Saturday, October 3, 2015         


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Multiple entities involved can delay crash scene cleanup

By June Watanabe


Question: There was an auto accident the week of May 30 in Makakilo. The damaged vehicles were removed by a towing company. The damaged stoplight was moved to the median, along with the front bumper of one vehicle. Broken glass and smaller vehicle parts were swept to the median curb. Four days later a city vehicle picked up the stoplight. Six days later all the rubbish is still on the median, including the bumper. Who’s responsible for cleaning up after an accident?

Answer: A crew from the Department of Facility Maintenance’s Road Division was dispatched June 6 to remove the debris, after we asked about the left-behind debris.

City administration spokeswoman Louise Kim McCoy said cleanup of accident scenes can involve several agencies/companies.

The city has towing service contracts, assigned by districts, for the removal of vehicles involved in traffic accidents, she said. The contracts require the companies to also remove debris, such as glass and vehicle parts, from the roadway.

In general, police will sweep up flares, flare debris or, if the vehicles are not towed, any glass or small debris to avoid posing a risk to other vehicles, Kim McCoy said. If necessary, police also may notify the Road Division to pick up the debris.

Meanwhile, the Honolulu Fire Department is called if there is oil, gas or any hazardous material to be cleaned up; Hawaiian Electric Co. is notified if electrical lines are involved; and Hawaiian Telcom, telephone lines.


The state Office of Consumer Protection has good news about boxes shipped to the Philippines in two containers that have been stranded for months in the Philippine Bureau of Customs (see

Millennium Express & Travel has made payments to clear out the boxes from the containers, move them into its bonded warehouse, then deliver them, said Jeffrey Brunton, temporary acting executive director of OCP.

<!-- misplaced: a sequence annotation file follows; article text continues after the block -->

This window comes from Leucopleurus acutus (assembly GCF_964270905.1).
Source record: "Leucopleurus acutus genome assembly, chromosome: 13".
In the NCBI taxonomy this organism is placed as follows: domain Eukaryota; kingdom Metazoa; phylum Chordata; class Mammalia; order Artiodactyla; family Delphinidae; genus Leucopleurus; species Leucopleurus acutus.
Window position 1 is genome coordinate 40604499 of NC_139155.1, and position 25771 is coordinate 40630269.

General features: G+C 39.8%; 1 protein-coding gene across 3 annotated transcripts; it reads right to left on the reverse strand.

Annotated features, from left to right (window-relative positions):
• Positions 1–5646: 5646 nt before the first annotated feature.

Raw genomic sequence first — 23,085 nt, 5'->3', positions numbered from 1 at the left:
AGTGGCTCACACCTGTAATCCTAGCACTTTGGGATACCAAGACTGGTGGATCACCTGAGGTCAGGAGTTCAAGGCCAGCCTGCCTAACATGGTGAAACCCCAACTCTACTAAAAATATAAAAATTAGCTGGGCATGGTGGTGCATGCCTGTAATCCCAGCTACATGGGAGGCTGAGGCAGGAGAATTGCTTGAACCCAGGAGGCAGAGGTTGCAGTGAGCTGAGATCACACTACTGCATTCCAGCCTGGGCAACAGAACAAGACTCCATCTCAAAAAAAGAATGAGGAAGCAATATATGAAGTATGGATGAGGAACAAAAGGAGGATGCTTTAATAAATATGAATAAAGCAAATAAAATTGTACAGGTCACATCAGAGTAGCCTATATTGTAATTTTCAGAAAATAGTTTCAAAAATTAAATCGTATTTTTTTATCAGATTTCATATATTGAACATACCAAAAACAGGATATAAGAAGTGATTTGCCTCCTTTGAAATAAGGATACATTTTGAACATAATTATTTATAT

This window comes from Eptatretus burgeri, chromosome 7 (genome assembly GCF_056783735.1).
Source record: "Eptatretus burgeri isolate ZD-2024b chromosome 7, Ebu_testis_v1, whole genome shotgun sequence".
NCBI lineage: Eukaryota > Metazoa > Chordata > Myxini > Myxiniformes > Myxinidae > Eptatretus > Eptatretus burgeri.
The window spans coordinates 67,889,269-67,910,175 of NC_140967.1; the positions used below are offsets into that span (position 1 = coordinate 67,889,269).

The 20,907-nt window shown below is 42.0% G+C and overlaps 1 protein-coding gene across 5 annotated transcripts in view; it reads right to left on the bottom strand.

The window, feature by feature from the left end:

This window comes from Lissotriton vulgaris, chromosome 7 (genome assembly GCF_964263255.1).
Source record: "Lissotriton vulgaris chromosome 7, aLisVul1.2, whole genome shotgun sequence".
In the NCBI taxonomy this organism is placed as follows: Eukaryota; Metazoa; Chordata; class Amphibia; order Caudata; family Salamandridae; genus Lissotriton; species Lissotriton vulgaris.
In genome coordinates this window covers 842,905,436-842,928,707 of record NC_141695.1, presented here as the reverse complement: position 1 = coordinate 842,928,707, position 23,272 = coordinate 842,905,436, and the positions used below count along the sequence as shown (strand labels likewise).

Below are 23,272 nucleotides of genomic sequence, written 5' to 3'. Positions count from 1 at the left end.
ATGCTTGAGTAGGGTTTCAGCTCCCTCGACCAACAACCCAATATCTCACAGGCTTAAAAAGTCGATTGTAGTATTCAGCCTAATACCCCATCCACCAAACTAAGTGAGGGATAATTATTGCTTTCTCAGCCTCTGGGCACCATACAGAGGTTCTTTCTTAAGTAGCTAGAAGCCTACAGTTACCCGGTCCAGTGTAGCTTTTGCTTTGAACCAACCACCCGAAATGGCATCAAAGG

For now, people who paid to ship the boxes via the now-defunct companies PB Direct Express and Philbox Express will have to make a second payment, he said. However, OCP plans to make a formal claim with the bonding company — once the boxes are delivered — to get those added payments eventually reimbursed.

“Theoretically, at the end of the process … people will have gotten their boxes (delivered) at the price they paid for, and it will sort of be late delivery,” Brunton said.

The process is expected to take about another month.

For now, Millennium Express is still trying to nail down shipping records.

The problem, an official said, is that only about one-fourth of the boxes in the second container have been identified. He asks people who may have shipped them, or who want more information, to call Millennium at 699-4329.


To police officer Alan Ahn. On May 15 I was struggling to find my way driving around Chinatown when I was stopped by Officer Ahn. He repeatedly explained what I had done wrong to make sure I understood the seriousness, but was very kind. He asked where I was going, and I told him to the 80th-birthday party of a friend at a restaurant. He told me how to get there. But when I tried to start my car, it wouldn’t start. Officer Ahn tried to start my car, then called his sergeant, who had a cable. Voilà! It started, and I followed officer Ahn to my destination. A very stressful situation for an old lady, made less so by a nice officer.

— Anneliese Chun

Write to “Kokua Line” at Honolulu Star-Advertiser, 7 Waterfront Plaza, Suite 210, 500 Ala Moana Blvd., Honolulu, 96813; call 529-4773; fax 529-4750; or email

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